Nigeria’s Revenue Falls To 5 Year Low

UN

Just when you think things are getting better for Nigeria, realities are showing otherwise. The official figure released by the government shows that the country’s revenue dropped to its lowest in five years.

Nigeria’s 36 states and the federal government shared a paltry NGN 299 billion (USD 1.5 billion) in the month of March. With this dismal revenue most states in the federation will find it difficult to pay their public workers let alone meet up with their loan obligations.

To make states find it easy, the federal government said it waived loan obligations for the month of March. In a statement by the finance ministry, the government said: “We are not able to guarantee that all states will be able to meet their salary obligations.”

Nigeria’s major challenge is its reliance on oil. The rally in the global oil market has made the country desperate to raise its revenue profile. President Muhammadu Buhari has started to create processes that will raise the revenue for the country. The Federal Inland Revenue Service, FIRS has already imposed stamp duty charges on all banking transactions. With a full year target of 3 trillion, the revenue agency plans to diversify the revenue profile for the country through more taxes and duties.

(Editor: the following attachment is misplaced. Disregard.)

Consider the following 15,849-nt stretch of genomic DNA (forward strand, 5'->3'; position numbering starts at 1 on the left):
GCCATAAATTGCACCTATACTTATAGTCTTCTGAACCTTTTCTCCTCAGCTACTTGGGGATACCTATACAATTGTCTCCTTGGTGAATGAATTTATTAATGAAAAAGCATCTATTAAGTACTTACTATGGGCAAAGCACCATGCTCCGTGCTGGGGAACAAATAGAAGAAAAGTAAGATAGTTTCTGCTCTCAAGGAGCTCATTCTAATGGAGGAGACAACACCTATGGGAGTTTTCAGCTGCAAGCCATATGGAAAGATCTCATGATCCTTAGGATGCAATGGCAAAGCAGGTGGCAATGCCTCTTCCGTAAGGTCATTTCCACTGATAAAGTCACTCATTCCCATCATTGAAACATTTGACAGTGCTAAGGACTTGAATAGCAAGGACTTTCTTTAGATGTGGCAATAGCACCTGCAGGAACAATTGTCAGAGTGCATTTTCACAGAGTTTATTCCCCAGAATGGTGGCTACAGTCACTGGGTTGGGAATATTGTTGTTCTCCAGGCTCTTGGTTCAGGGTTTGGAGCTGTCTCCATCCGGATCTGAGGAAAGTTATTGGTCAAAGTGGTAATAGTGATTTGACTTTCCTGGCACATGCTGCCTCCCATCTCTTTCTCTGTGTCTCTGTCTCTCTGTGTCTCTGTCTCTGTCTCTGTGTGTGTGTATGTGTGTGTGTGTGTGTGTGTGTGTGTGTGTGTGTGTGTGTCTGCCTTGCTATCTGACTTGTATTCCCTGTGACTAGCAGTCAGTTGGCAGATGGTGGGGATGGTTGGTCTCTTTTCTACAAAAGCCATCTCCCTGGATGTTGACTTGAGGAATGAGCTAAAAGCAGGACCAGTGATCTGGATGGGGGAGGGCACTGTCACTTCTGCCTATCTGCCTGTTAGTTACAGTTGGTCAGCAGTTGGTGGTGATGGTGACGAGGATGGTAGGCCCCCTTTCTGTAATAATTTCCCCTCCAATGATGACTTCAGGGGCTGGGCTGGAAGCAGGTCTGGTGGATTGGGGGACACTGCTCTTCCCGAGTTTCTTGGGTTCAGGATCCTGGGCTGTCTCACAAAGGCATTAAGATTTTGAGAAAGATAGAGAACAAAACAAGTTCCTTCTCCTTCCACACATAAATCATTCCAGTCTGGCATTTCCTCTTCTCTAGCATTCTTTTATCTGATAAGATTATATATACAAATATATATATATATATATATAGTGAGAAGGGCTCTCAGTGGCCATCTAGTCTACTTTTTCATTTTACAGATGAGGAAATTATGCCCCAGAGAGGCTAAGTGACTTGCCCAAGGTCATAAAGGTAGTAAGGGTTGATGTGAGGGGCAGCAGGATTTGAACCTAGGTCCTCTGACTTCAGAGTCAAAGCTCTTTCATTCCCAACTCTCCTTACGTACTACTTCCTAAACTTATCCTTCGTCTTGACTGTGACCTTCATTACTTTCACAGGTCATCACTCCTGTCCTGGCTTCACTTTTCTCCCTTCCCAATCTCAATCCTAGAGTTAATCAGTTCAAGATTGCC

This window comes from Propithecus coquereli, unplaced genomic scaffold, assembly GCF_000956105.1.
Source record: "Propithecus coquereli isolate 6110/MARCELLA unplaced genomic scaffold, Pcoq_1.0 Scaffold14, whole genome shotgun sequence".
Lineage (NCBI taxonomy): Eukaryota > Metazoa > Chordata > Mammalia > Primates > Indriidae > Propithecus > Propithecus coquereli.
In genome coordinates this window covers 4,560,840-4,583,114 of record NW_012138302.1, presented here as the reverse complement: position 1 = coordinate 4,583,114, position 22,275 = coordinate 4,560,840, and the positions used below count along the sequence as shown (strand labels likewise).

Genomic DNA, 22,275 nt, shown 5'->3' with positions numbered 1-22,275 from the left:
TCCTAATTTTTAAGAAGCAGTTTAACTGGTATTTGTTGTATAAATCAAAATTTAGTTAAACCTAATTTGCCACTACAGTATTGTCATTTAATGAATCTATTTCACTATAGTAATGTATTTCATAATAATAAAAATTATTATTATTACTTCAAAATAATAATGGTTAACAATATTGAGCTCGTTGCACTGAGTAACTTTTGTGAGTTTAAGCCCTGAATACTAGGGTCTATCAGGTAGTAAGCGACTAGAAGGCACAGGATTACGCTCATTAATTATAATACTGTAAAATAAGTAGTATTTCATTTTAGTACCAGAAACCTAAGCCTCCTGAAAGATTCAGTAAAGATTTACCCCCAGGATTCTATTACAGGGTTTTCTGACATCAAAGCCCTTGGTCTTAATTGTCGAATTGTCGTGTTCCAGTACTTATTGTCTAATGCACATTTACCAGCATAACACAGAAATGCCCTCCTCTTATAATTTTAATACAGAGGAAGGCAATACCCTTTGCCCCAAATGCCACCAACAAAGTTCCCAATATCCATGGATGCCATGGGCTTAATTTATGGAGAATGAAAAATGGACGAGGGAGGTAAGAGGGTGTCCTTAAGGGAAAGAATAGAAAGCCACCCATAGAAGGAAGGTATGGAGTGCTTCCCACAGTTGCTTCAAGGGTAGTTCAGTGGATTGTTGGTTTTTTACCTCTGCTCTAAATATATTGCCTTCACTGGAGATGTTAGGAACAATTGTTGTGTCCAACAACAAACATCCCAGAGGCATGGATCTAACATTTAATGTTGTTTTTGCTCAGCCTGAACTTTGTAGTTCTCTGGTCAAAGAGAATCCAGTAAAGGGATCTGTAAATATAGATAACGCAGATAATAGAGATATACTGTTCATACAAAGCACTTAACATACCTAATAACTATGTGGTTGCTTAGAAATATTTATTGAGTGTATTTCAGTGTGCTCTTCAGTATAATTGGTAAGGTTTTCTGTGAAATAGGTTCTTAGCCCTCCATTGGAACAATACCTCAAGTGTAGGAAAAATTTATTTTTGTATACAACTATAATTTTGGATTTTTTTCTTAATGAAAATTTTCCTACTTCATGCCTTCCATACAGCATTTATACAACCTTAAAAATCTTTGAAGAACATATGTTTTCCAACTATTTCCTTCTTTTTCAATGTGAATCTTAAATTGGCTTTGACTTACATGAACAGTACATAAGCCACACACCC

However, Nigeria government contributed to the increased volatility in the system through its indecisiveness and cold relationship between the executive and the federal parliament. The government has not yet signed into law its 2016 budget. Major businesses linked to government spending have either laid off thousands of staff or shut down operations.

The Naira, NGN has depreciated against the USD more than -200%. The country has been operating two markets for its beleaguered currency.

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